I may be fishing here, but perhaps that approach to structure is what motivates your penchant as a writer for the minute, telling details that characterise the human experience (as I read it), those grafted ‘picture-pieces’. Aside from your terse observations on human behaviour, the prose really hones in on the moment-defining minutiae of a scene, the kind of crucial details which in real life we might take for granted. A few potential writing-influences spring to mind for me, but who do you draw upon in terms of that highly synecdochical attention to detail?

I would say that the writing I love most manages to ‘hone in’, as you say, on the minute detail of a scene, making the tiny details beautiful, and then can sometimes pull back to reveal the whole. So many writers do that so well and I’m so drawn to it, I guess it’s inevitable I’d want to try and write like that. I think it’s also the way I see the world, in that cinematic way. It’s hard actually to single out a few writers who really do it for me on this level, but I’d say those who’ve had a real impact would be Rachel Seiffert, particularly in her short story collection Field Studies, (beautiful detailed, spare writing) Jennifer Egan, especially in Black Box, Jonathan Safran Foer in Everything is Illuminated, Carol Ann Duffy, especially in The World’s Wife collection, David Foster Wallace in Infinite Jest, Don DeLillo in nearly everything. In terms of screenplay, which I know feeds into the way I write, I’ve never really got over The Sopranos or Six Feet Under. I feel like everything I write is part homage to those.

Since we’re speaking about other writers I feel I’d be cheating myself if I didn’t ask about your feelings on Fitzgerald. One of the epitaphs from The Negligents comes from Gatsby, a line from Nick’s narration that describes the moral carelessness of Tom and Daisy, the way they ‘smashed up things’ and let others clean up the mess. In broad terms, has Fitzgerald been a big influence on your writing? What do you feel is the relationship, if any, between The Negligents and Fitzgerald’s trend of building complex moral structures within his work?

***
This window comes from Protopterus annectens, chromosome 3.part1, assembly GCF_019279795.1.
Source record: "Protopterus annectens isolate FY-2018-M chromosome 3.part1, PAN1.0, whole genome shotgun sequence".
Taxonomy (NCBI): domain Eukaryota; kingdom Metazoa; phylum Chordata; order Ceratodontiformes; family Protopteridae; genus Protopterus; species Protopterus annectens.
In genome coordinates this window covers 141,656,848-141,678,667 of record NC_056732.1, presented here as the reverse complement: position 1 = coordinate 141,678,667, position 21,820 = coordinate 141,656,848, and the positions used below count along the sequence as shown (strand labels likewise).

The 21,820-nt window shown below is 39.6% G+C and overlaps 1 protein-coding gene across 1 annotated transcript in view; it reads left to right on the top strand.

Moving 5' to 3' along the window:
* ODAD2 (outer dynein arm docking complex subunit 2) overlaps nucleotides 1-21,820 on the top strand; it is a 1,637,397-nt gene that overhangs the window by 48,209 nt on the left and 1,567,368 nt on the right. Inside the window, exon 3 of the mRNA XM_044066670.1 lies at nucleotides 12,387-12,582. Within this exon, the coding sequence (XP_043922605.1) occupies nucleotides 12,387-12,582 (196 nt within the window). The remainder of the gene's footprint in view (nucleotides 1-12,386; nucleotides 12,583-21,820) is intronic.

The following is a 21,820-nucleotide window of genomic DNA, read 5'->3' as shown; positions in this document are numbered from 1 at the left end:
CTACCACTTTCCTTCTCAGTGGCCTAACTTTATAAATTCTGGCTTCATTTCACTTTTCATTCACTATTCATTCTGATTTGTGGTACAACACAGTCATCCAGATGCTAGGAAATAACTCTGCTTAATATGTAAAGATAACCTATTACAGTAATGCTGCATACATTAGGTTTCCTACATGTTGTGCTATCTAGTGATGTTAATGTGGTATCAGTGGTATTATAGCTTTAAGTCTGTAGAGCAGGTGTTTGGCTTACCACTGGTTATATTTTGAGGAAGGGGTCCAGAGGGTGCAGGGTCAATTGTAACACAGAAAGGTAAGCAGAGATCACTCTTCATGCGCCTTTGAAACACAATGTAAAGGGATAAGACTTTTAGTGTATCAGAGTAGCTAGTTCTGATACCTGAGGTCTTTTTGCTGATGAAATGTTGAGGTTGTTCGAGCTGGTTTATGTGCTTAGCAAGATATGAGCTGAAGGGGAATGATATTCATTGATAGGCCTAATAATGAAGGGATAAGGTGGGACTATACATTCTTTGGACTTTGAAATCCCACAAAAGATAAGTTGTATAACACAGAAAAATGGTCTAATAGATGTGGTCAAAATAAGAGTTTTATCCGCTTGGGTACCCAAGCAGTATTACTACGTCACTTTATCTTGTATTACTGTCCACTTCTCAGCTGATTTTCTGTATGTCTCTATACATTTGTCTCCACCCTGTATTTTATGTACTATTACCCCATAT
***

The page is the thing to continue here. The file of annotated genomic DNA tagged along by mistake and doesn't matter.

Honestly, no, Fitzgerald hasn’t been a conscious influence on my writing. I enjoyed The Great Gatsby, its deftness,* and that sense of injustice, of the rich getting away with it because they’re rich, has maybe never been more relevant to us than it is now, living, as we are, through an era in politics where everything is upside down, where fair is foul and foul is fair. I’d like to write about that, actually, about corruption permeating our morals and our politics and our language and the way we view the world, but at the moment I’m so perpetually angry about it that it would be too on-the-nose. I probably need to simmer down.

*Back to the question…I do think Grace embodies that sense of carelessness without consequences that Gatsby explores so elegantly and shockingly. For a while I think it serves her, or she believes it does, but superficially, like charm, like she’s charmed. But it doesn’t last, not because of (I hope) some moral deus ex machina popping up at the end but because she grows up and tries to take responsibility, and doing that will only ever be messy.

Finally I’d like to ask what I’ve been asking many of my interviewees for this series. I’m interested in exploring the idea of the novel as an act of research in and of itself, as a question which needs a novelistic framework in order to be articulated and explored. In that respect, do you feel The Negligents has a core question at its centre? And if so, to what extent do the experiences of Polina, Grace and your other characters contribute to answering that question?

I think this is a really interesting idea. For me, I didn’t so much begin with a single core question that I wanted to answer, so much as a number of preoccupations that wouldn’t go away. I’m sure someone once said that sometimes the only way round these things is through them, and I tried to write through them. Which, as it happens, made me realise that it takes some guts to do that. It’s much easier to skirt the difficult bits. It might sound rather thin, but at its heart I wanted this to be a story about friendship and love and family, especially as to what it takes to ‘do’ all of them. If I had a question at all, perhaps that was it. This wasn’t something I was looking for or needing my characters to answer, though they gave their version of events.

Kate’s first novel The Negligents (Valley Press) was written as part of her MA in Creative Writing from MMU, for which she achieved a distinction and the Michael Schmidt prize. She’s working on the next, and also writes non-fiction, most recently a Tort law textbook to be published soon by Hall & Stott. Kate writes and performs comedy for television and radio, she was a finalist in the BBC’s New Voices for Radio and was shortlisted for Radio 5’s Podcast Award.

Joe Bedford’s interview series Writers on Research is made possible with National Lottery funding via Arts Council England.